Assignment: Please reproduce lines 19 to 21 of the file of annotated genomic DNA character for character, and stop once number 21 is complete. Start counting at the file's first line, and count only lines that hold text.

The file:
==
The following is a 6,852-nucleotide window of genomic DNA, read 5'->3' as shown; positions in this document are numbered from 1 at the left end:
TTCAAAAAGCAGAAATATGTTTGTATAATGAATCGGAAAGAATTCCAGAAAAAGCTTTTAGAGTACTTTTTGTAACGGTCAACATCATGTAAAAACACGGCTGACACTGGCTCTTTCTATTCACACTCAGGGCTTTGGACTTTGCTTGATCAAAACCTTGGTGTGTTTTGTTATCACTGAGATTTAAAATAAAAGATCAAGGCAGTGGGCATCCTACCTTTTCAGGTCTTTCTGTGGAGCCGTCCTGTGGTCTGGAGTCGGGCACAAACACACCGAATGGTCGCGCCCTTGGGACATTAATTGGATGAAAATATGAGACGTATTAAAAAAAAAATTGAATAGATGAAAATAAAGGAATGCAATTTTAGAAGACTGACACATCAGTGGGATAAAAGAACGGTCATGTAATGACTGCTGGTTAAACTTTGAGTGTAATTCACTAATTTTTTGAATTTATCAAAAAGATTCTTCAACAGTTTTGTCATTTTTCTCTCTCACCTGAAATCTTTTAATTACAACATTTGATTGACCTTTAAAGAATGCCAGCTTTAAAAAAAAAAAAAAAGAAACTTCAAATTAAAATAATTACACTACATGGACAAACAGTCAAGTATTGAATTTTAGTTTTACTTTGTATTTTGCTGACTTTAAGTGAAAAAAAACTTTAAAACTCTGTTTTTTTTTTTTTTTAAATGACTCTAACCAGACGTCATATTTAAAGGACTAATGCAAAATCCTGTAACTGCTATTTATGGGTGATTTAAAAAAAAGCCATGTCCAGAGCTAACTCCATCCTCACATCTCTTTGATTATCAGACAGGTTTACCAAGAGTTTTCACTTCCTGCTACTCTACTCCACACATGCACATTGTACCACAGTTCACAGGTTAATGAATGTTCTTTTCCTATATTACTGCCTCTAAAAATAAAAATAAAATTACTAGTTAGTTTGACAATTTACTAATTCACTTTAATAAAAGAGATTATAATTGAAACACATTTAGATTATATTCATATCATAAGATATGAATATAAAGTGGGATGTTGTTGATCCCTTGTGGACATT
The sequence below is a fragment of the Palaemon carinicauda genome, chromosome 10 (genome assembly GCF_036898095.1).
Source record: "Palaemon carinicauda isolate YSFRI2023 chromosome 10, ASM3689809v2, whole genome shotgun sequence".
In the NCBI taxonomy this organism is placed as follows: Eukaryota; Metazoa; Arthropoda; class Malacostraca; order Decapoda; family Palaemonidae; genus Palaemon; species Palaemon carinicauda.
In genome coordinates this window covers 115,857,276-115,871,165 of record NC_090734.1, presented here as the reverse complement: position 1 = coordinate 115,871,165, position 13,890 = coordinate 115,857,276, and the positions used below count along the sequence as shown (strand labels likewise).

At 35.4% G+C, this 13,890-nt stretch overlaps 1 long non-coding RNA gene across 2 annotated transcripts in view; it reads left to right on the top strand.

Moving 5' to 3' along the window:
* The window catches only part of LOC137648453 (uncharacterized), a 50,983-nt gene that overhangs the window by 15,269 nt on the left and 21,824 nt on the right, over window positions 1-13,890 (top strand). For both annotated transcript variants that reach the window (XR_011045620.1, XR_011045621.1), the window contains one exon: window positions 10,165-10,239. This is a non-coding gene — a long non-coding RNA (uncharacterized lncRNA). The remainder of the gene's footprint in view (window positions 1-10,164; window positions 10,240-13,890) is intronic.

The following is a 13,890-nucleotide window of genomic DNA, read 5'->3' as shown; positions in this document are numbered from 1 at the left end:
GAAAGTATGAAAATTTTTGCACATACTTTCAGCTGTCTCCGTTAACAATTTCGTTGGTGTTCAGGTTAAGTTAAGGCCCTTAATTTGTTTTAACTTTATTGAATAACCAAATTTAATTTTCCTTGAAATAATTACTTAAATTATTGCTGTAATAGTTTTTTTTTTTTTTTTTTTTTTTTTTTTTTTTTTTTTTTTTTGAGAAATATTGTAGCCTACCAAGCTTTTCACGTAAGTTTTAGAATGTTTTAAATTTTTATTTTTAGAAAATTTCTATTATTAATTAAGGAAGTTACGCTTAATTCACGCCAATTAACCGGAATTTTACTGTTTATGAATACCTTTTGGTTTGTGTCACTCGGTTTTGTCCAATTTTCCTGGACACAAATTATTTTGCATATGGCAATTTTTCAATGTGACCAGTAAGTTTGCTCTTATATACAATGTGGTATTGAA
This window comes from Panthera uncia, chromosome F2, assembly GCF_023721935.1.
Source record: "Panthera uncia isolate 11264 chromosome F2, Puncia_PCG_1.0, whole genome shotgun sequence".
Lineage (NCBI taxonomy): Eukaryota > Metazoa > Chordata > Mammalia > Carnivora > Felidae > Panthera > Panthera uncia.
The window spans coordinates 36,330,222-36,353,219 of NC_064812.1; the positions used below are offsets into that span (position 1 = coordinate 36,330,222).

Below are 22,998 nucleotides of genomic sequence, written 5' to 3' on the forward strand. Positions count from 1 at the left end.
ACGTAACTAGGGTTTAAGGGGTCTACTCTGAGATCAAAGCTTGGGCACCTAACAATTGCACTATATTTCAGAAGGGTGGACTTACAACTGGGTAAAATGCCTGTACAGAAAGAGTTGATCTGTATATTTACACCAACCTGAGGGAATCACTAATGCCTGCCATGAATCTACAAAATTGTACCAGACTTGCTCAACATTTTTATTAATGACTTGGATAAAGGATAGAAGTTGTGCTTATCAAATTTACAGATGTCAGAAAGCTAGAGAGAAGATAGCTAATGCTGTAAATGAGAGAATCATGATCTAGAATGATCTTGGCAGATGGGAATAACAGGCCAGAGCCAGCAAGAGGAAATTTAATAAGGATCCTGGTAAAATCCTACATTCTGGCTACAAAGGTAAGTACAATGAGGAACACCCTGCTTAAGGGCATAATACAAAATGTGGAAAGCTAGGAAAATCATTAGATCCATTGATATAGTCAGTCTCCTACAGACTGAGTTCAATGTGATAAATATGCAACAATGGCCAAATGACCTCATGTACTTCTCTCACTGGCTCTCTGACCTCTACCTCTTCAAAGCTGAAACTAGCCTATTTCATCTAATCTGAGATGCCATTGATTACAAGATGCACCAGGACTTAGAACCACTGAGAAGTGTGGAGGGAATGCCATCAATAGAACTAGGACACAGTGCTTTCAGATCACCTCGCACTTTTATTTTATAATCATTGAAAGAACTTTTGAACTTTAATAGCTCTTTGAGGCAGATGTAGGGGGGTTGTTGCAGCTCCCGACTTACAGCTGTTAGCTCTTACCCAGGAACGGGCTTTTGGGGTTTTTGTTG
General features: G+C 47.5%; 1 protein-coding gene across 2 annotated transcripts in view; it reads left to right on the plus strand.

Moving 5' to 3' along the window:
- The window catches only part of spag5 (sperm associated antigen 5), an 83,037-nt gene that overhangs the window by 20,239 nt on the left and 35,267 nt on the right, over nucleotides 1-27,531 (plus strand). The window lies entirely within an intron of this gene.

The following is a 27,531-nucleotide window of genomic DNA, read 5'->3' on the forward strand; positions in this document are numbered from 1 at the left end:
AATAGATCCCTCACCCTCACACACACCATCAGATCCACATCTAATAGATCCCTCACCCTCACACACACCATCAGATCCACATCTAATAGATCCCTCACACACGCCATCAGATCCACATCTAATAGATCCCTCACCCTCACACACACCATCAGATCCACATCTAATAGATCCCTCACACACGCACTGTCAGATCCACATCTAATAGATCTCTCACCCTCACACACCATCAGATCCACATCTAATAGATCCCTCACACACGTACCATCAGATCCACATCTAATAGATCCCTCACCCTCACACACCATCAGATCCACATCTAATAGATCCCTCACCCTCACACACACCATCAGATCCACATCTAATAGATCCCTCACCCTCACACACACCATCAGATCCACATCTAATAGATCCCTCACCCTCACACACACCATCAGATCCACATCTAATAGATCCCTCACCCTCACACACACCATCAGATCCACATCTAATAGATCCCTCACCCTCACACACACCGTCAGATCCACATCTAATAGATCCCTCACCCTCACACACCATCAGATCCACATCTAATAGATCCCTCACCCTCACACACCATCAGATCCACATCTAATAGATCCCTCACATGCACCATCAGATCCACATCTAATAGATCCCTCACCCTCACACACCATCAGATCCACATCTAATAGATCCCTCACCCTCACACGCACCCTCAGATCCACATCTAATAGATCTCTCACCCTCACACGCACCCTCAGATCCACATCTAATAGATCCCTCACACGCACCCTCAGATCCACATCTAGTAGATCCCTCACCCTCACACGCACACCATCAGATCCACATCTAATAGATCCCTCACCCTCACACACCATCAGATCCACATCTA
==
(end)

Moving 5' to 3' along the window:
- The window catches only part of spag5 (sperm associated antigen 5), an 83,037-nt gene that overhangs the window by 20,239 nt on the left and 35,267 nt on the right, over nucleotides 1-27,531 (plus strand). The window lies entirely within an intron of this gene.

The following is a 27,531-nucleotide window of genomic DNA, read 5'->3' on the forward strand; positions in this document are numbered from 1 at the left end: